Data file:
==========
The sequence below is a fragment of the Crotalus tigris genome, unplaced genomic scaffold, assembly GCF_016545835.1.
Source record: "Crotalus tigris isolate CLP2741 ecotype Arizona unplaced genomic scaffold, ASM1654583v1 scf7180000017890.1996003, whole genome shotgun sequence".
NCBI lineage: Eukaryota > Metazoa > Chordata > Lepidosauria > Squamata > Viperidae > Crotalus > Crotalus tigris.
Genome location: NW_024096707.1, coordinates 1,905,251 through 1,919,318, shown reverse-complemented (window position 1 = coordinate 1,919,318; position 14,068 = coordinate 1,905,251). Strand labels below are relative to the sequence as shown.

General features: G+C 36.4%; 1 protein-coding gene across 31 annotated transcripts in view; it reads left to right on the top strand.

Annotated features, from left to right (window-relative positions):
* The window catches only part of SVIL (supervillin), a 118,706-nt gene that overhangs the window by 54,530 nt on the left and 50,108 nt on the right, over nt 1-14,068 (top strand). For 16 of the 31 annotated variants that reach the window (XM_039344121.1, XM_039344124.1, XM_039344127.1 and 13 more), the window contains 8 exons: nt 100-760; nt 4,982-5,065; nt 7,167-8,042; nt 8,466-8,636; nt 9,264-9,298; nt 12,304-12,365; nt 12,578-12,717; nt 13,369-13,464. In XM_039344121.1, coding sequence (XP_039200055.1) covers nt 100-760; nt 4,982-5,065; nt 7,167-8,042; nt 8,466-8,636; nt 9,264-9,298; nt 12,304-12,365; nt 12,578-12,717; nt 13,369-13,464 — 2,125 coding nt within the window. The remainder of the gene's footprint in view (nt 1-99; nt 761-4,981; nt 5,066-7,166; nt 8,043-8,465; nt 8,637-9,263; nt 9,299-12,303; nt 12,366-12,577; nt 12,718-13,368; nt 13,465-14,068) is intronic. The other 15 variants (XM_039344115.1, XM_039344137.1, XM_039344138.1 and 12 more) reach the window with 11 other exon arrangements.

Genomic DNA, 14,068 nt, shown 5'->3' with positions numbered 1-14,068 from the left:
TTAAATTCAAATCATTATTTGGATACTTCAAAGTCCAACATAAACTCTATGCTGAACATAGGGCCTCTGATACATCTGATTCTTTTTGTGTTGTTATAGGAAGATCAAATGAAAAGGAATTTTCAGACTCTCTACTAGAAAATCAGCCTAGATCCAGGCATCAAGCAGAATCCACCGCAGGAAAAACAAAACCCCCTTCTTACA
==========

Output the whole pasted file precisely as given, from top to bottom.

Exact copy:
The sequence below is a fragment of the Crotalus tigris genome, unplaced genomic scaffold, assembly GCF_016545835.1.
Source record: "Crotalus tigris isolate CLP2741 ecotype Arizona unplaced genomic scaffold, ASM1654583v1 scf7180000017890.1996003, whole genome shotgun sequence".
NCBI lineage: Eukaryota > Metazoa > Chordata > Lepidosauria > Squamata > Viperidae > Crotalus > Crotalus tigris.
Genome location: NW_024096707.1, coordinates 1,905,251 through 1,919,318, shown reverse-complemented (window position 1 = coordinate 1,919,318; position 14,068 = coordinate 1,905,251). Strand labels below are relative to the sequence as shown.

General features: G+C 36.4%; 1 protein-coding gene across 31 annotated transcripts in view; it reads left to right on the top strand.

Annotated features, from left to right (window-relative positions):
* The window catches only part of SVIL (supervillin), a 118,706-nt gene that overhangs the window by 54,530 nt on the left and 50,108 nt on the right, over nt 1-14,068 (top strand). For 16 of the 31 annotated variants that reach the window (XM_039344121.1, XM_039344124.1, XM_039344127.1 and 13 more), the window contains 8 exons: nt 100-760; nt 4,982-5,065; nt 7,167-8,042; nt 8,466-8,636; nt 9,264-9,298; nt 12,304-12,365; nt 12,578-12,717; nt 13,369-13,464. In XM_039344121.1, coding sequence (XP_039200055.1) covers nt 100-760; nt 4,982-5,065; nt 7,167-8,042; nt 8,466-8,636; nt 9,264-9,298; nt 12,304-12,365; nt 12,578-12,717; nt 13,369-13,464 — 2,125 coding nt within the window. The remainder of the gene's footprint in view (nt 1-99; nt 761-4,981; nt 5,066-7,166; nt 8,043-8,465; nt 8,637-9,263; nt 9,299-12,303; nt 12,366-12,577; nt 12,718-13,368; nt 13,465-14,068) is intronic. The other 15 variants (XM_039344115.1, XM_039344137.1, XM_039344138.1 and 12 more) reach the window with 11 other exon arrangements.

Genomic DNA, 14,068 nt, shown 5'->3' with positions numbered 1-14,068 from the left:
TTAAATTCAAATCATTATTTGGATACTTCAAAGTCCAACATAAACTCTATGCTGAACATAGGGCCTCTGATACATCTGATTCTTTTTGTGTTGTTATAGGAAGATCAAATGAAAAGGAATTTTCAGACTCTCTACTAGAAAATCAGCCTAGATCCAGGCATCAAGCAGAATCCACCGCAGGAAAAACAAAACCCCCTTCTTACA